United States District Court, N.D. Indiana, South Bend Division
OPINION AND ORDER
P. SIMON, JUDGE
Ryan Holl, who is representing himself in this matter, filed
this action after he was psychologically evaluated and then
detained at the Otis R. Bowen Center for Human Services, Inc.
(“Bowen Center”), in Plymouth, Indiana. In his
initial complaint, he alleged that the Bowen Center violated
his rights under the federal constitution, Indiana state
constitution, Indiana state law, and international human
rights laws. The Bowen Center moved to dismiss, and I
dismissed Holl's claims, but gave him an opportunity to
amend his complaint.
filed an amended complaint [DE 27] in which he added two
defendants -Gina Haspial and Randolph Alles. However, he soon
thereafter requested to withdraw his claims against Haspial
and Alles, and I dismissed those claims without prejudice
against those defendants. [DE 33 at 1.] Therefore, what
remains in this lawsuit are the claims in the amended
complaint against the Bowen Center.
matter is before me on the Motion to Dismiss Plaintiff's
Amended Complaint, filed by Defendant, the Bowen Center. [DE
29.] The Bowen Center once again moves to dismiss Holl's
amended complaint for lack of jurisdiction and failure to
state a claim upon which relief can be granted. For the
reasons set forth below, I will grant the Bowen Center's
motion to dismiss Holl's amended complaint.
amended complaint is brief (only three pages). It alleges as
follows: during his stay at the Bowen Center, from September
1 - September 8, 2017, Holl was assaulted by three staff
members, and he was denied access to the banking system,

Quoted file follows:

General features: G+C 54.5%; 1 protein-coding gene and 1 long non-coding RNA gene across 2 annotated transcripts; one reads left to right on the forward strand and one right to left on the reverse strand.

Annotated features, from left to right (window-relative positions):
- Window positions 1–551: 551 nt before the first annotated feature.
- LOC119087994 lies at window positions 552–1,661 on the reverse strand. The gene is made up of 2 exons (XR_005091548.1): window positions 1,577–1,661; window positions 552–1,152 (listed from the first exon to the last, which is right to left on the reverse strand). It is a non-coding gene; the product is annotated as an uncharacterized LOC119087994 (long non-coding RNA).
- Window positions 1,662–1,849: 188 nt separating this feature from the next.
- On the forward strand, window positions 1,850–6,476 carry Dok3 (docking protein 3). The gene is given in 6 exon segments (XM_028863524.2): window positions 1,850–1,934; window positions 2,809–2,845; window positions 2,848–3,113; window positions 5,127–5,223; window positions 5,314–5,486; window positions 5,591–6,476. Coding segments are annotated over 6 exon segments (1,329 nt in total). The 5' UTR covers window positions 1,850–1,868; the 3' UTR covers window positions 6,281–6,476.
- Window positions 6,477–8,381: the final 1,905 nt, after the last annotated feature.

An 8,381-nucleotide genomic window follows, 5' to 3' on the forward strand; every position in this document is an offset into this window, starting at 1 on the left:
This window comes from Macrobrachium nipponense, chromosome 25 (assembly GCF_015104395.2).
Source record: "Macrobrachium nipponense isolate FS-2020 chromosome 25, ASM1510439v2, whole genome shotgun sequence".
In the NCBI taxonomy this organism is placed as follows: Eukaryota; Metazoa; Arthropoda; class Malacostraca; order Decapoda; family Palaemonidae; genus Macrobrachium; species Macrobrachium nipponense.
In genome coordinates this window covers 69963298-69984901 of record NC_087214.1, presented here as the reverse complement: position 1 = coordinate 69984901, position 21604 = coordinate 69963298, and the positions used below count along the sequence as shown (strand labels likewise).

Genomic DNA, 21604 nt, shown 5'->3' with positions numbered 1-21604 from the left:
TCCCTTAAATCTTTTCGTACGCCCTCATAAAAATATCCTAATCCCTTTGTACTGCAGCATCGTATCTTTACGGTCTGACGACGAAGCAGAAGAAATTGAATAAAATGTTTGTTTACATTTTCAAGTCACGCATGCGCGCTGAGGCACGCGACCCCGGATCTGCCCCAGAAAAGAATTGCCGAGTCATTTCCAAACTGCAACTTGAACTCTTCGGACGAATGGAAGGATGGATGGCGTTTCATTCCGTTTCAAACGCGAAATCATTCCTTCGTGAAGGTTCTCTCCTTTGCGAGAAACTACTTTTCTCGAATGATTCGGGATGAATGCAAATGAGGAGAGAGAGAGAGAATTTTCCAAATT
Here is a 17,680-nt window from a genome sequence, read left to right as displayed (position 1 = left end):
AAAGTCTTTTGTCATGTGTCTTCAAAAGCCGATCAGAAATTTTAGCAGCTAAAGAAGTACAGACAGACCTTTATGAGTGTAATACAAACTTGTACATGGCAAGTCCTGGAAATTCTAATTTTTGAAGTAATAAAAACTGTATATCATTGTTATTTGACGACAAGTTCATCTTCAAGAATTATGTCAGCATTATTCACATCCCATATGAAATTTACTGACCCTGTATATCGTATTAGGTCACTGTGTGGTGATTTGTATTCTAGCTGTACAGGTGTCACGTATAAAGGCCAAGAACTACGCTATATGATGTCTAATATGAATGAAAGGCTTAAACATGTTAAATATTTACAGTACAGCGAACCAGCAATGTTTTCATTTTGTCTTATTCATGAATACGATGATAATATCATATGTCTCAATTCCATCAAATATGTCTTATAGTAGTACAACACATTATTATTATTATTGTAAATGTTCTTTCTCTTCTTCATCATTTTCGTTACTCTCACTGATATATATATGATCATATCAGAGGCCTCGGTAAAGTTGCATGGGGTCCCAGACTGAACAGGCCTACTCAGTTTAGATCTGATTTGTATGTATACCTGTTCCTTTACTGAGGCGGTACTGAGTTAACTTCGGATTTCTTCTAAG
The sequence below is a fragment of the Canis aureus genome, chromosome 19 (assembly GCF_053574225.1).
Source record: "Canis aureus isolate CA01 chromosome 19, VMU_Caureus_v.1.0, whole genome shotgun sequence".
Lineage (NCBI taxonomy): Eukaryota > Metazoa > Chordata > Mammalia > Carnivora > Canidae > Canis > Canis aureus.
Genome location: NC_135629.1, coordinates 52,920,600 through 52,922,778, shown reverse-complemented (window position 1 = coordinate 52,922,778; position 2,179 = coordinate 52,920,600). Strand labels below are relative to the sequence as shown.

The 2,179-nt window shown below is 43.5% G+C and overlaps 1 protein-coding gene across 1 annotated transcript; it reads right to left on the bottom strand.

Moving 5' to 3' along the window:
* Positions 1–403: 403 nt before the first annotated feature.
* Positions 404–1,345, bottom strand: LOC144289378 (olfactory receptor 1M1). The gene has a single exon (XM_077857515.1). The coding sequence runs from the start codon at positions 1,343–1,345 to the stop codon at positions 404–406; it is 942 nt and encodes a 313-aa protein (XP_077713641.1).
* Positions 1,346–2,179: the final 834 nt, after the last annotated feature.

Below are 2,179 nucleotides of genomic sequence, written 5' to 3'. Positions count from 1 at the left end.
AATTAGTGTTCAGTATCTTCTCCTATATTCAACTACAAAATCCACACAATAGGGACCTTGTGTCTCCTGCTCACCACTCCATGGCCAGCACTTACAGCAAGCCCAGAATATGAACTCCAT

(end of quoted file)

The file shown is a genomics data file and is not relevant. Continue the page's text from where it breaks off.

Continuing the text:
legal system, his business data, his legal counsel, and his
doctors. [DE 27 at 1.] Holl states claims for fraud, libel,
slander, destruction of legal property, withholding access to
the court system, violating contracts, and violating HIPPA.
[Id. at 1-2.]
that Holl's initial complaint contained much more detail
about the events. These are set forth in my opinion and order
dated July 12, 2018 (and need not be repeated here), in which
I granted the Bowen Center's motion to dismiss, but
afforded Holl a chance to amend his complaint. [Op. at 1-5.]
Additionally, I have reviewed the sealed documents Holl
submitted at docket entry 39.
Bowen Center moves to dismiss the amended complaint pursuant
to both Federal Rule of Civil Procedure 12(b)(1) and
12(b)(6). Federal Rule of Civil Procedure 12(b)(1) provides
for a dismissal of an action for “lack of subject
matter jurisdiction.” Fed.R.Civ.P. 12(b)(1). On a Rule
12(b)(1) motion, the plaintiff bears the burden of persuading
the court that subject-matter jurisdiction exists. Kontos
v. U.S. Dep't of Labor, 826 F.2d 573, 576 (7th Cir.
1987). When a party moves for dismissal under Rule 12(b)(1)
challenging the factual basis for jurisdiction, the nonmoving
party must support its allegations with competent proof of
jurisdictional facts. Id.
reviewing a motion under Rule 12(b)(6), I “‘must
accept as true all of the allegations contained in a
complaint' that are not legal conclusions.”
Toulon v. Continental Casualty Co., 877 F.3d 725,
734 (7th Cir. 2017) (quoting Ashcroft v. Iqbal, 556
U.S. 662, 678 (2009)). The complaint must be construed in the
light most favorable to Holl, and all possible inferences
must be drawn in his favor. Fields v. Wharrie, 672
F.3d 505, 510 (7th Cir. 2012). “To survive a motion to
dismiss, a plaintiff must allege ‘enough facts to state